Anonymous said...

Strong, singular (if need be) women.

Could be true. Leaving soon on a new adventure to warm blue salty water. As usual, with me, myself and I. Might find a sailfish or marlin offshore of the Bahamas or Puerto Rico. Can't wait to get warm for a while. Must listen to Kenny Chesney on the plane.
Sorry, off topic. Well maybe not. We all need to leave Bend once in a while for sanity and warmth.

Anonymous said...

How do we REALLY knowif Marge is female?

Could be she is that pregnant shemale with the hairy armpits and the stapled on penis, eh?

And know Marge was to go somewhere tropical, just like the shemale did right after filming Oprah! Aha! We have discovered that marge is pregnant, and had to get outta town until he squeezes out the baby.

And pauldoh was all happy that we had us a real live female type commenteer; instead we just got a pregnant male with ovaries and hairy armpits and a sqeeky high voice.

Anonymous said...

I am insulted!! Please remove the above comment:)

Anonymous said...

Double-digit price drops for Redmond, Bend homes
Sunriver, Crook County prices rise
By Jeff McDonald / The Bulletin
Published: April 10. 2008 4:00AM PST
Median home sales prices in the first three months of 2008 fell almost 12 percent in Bend and 14 percent in Redmond from the first quarter of 2007, according to a report Wednesday from the Central Oregon Association of Realtors.

Bend’s median sales price — the price at which half the homes sold for more and half for less — for single-family homes on less than an acre was $306,500 in the quarter. Redmond’s median was $220,000.

Elsewhere in the region, home prices dropped 15.5 percent in Sisters, 27.5 percent in La Pine and 9.1 percent in Jefferson County, but prices rose 16.5 percent in Sunriver and 8.1 percent in Crook County, the report said.

The number of homes sold in Bend in the quarter dropped 44 percent, to 222 units, and 30.3 percent in Redmond, to 92 homes, according to the Realtors association’s report of data provided by the Central Oregon Multiple Listing Service.


Sunriver, prices rose 16.5%!!!

Dude, people love dem gated communities. More golfers, less dorks. It's a flight to quality here, folks!

Anonymous said...

and there's more:

"The region’s two highest-priced markets — Sunriver and Sisters — both maintained year-over-year gains in median sales prices, according to the MLS data."


More flight to quality. Including Sisters, that high quality haven for rich cone-lickers and their McMansions, who love to golf at Aspen, and BlackButte.

and the Bull's Jeff continues:
"Sunriver’s price gain was based on 11 sales, however, a 65 percent drop from the same period in 2007."


Aha, the law of tiny numbers. With 11 sales, all you need are a few multi-million dollar sales to skew the numbers.

But still, folks, its a flight to quality! And Sunriver's (and Sisters) got it, and BendRedmond don't.

Anonymous said...


"Dude, people love dem gated communities. More golfers, less dorks. It's a flight to quality here, folks!"

If "gated" is so great, why not put gates on highways 97 and 20, and call the entire city a "gated" community?

Wouldn't that make property values go up? Just sayin...


Anonymous said...

Oregon father, son facing sex charges involving young girls

The Associated Press

WILSONVILLE, Ore. (AP) — A father and son are facing sex charges involving at least six underage girls at their Wilsonville home.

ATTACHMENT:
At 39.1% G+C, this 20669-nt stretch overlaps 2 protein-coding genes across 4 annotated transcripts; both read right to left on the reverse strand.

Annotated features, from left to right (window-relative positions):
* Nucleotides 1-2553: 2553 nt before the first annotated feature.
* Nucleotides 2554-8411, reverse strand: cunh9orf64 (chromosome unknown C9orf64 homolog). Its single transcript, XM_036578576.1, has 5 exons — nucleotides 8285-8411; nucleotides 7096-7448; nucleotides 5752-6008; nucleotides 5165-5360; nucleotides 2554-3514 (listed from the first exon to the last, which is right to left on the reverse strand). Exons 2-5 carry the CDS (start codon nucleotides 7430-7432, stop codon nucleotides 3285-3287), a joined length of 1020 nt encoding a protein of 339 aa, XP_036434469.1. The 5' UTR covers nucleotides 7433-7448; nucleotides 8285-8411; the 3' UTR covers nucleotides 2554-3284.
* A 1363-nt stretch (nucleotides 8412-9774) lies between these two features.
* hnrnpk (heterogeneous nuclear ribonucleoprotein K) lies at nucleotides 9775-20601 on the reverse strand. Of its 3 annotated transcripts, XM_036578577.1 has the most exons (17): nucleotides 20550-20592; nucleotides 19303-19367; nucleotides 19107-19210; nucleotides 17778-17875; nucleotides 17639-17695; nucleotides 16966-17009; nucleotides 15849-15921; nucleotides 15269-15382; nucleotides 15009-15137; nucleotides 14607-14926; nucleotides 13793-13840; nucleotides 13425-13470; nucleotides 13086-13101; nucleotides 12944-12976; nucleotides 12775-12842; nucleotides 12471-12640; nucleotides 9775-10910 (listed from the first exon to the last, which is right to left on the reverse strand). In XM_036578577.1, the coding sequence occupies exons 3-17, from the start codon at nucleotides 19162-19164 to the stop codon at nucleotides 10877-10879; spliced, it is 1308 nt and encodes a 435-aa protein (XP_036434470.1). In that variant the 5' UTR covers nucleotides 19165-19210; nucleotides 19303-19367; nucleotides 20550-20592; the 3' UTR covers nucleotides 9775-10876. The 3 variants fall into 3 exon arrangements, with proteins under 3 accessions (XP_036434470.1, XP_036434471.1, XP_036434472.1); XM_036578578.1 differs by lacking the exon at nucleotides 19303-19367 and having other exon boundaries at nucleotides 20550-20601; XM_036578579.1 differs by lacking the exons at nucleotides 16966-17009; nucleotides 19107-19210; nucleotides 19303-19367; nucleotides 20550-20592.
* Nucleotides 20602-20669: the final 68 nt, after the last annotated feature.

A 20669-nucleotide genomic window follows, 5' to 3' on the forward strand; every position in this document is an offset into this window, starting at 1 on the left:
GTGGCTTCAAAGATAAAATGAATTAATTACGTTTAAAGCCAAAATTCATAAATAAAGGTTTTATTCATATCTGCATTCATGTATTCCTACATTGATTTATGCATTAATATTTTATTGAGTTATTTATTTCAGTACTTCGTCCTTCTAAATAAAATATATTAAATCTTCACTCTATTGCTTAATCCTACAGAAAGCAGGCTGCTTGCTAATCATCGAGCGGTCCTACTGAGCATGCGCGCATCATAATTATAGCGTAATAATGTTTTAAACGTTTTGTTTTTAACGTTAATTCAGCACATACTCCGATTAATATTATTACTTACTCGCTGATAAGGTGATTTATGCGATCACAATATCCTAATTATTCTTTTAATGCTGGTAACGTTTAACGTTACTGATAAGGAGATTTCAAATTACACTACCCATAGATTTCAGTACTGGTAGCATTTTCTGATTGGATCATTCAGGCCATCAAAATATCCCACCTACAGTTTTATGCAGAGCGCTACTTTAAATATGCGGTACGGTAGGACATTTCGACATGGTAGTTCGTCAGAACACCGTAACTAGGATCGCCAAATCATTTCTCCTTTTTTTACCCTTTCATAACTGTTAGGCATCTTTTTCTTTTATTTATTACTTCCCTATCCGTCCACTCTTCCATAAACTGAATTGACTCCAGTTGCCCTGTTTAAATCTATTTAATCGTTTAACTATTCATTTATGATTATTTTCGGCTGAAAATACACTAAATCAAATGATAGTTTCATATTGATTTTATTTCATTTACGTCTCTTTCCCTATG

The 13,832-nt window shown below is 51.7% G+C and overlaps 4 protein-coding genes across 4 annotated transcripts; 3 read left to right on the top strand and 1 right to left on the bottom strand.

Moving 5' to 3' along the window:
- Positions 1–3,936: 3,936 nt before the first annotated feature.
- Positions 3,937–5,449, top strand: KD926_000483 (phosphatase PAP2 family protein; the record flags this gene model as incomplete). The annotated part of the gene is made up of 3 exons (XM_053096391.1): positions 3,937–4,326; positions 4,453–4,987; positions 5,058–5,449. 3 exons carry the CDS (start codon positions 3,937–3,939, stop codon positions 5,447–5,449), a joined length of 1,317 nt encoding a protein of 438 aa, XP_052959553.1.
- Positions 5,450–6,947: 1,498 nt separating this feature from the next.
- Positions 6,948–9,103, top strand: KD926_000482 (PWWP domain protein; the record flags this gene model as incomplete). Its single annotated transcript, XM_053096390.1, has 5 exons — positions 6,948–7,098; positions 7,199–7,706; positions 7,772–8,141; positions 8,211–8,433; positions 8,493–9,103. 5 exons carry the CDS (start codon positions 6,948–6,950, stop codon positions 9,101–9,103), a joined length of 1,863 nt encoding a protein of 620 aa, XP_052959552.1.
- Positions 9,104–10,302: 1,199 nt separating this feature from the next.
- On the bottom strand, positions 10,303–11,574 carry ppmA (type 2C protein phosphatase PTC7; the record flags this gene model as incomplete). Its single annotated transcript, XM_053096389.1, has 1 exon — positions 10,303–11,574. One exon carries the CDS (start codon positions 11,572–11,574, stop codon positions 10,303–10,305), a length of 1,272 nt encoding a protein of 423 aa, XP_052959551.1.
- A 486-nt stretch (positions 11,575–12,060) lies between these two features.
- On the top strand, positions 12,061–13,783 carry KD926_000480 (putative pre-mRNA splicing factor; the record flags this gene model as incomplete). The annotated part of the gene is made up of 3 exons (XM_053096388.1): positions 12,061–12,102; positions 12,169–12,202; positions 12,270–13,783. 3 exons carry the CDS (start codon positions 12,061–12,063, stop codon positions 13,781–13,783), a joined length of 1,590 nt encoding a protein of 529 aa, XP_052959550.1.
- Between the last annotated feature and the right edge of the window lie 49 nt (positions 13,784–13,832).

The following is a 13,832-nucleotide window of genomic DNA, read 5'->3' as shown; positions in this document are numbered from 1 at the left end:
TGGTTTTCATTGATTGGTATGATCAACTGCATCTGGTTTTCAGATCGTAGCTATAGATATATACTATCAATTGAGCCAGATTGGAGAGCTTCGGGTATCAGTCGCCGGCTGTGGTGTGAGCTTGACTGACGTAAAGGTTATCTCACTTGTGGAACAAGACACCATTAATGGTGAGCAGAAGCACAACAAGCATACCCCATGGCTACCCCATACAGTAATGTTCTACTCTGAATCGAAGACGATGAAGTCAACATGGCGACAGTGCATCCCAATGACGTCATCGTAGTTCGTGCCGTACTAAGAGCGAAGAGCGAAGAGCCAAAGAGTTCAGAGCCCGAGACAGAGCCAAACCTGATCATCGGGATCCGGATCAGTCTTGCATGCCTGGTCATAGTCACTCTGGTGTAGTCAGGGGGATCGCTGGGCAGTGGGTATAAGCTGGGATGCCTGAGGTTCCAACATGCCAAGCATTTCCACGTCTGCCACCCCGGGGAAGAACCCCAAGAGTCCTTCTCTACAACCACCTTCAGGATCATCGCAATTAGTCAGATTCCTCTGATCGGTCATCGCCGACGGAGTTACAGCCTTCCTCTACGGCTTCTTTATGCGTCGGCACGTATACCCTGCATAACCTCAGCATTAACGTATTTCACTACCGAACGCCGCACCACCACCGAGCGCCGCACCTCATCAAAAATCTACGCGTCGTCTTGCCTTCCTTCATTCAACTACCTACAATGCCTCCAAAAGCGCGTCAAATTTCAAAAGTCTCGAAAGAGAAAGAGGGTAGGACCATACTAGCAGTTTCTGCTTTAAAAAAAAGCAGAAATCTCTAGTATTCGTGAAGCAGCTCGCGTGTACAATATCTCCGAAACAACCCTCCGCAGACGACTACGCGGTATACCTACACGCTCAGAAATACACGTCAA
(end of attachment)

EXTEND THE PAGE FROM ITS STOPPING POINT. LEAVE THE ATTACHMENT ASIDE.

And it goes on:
Fifty-year-old Russell Hamblen was charged with sexual abuse, sodomy and encouraging child sexual abuse.

His 18-year-old son, Paul Hamblen, was charged with sodomy.

Bail was set at $775,000 for the elder Hamblen, and $250,000 for his son.

Clackamas County sheriff's deputies say the victims range in age from 14 to 17.

Investigators say there may be more victims.


More fodder for brucey-pussy.

Another 18 year old doing 14 year olds... while his dad was watching.

So, brucey-pussy, do you have an 18 yr old?

Ever live in Wilsonville?

Ever used "Russell" as an alias?

just sayin...

bruce said...

Re: just sayin...

No, no, no, and no, asshole.

I got my full fill of such BS living in Utah for almost 20 years. This bullshit sucks.

Anonymous said...
This comment has been removed by a blog administrator.
Anonymous said...

Someone here is really, really off topic. Can you keep this to Debating the Bend Oregon Real Estate bubble, its implications for Bend residents, businesses, and the economic outlook for this area.
Enough with the totally useless pieces of societies shit that has nothing to do with this blog. I have anything to say about it. Oh please delete me.

Anonymous said...

WWII at bendbb?
What does it mean..cut and pasted before it is deleted.
"Guest..what goes around comes around linda and bill you are gonna get yours cut me off and it will enforce people from the valley and general dynamics/ please fuck with me."
Next"bendbob if you delete this this will be an act of war"
Who is warring? about what?

a fan said...

Someone here is really, really off topic.

Well, it's been a slow "news" week (comments are WAY down from the norm). Maybe people just got sidelined by PD's lust over raisin face. Can't get more off topic than that (original post). Just saying ......

(I still luv ya homie.)

Anonymous said...

It's NOT slow, the problem is the bend-bubble is old news.

It's its all about timmy-twat, bruce-pussy, ... 'man-twats' 24/7.

It's pretty fucking boring.

Nobody gives a fuck about trivial details of bruce-pussy's personal life. If his original goal showing up here six months ago was to destroy this blog, he has done a very good job.

That said, its clear that bruce-pussy & timmy-twat don't have a life. TT says he's an 'ex' reporter, bruce-pussy is a wanna-be reporter. HBM for the SORE is also a 'man-twat' that works for free. The real issue here is that all sources of information in Bend come from man-twats.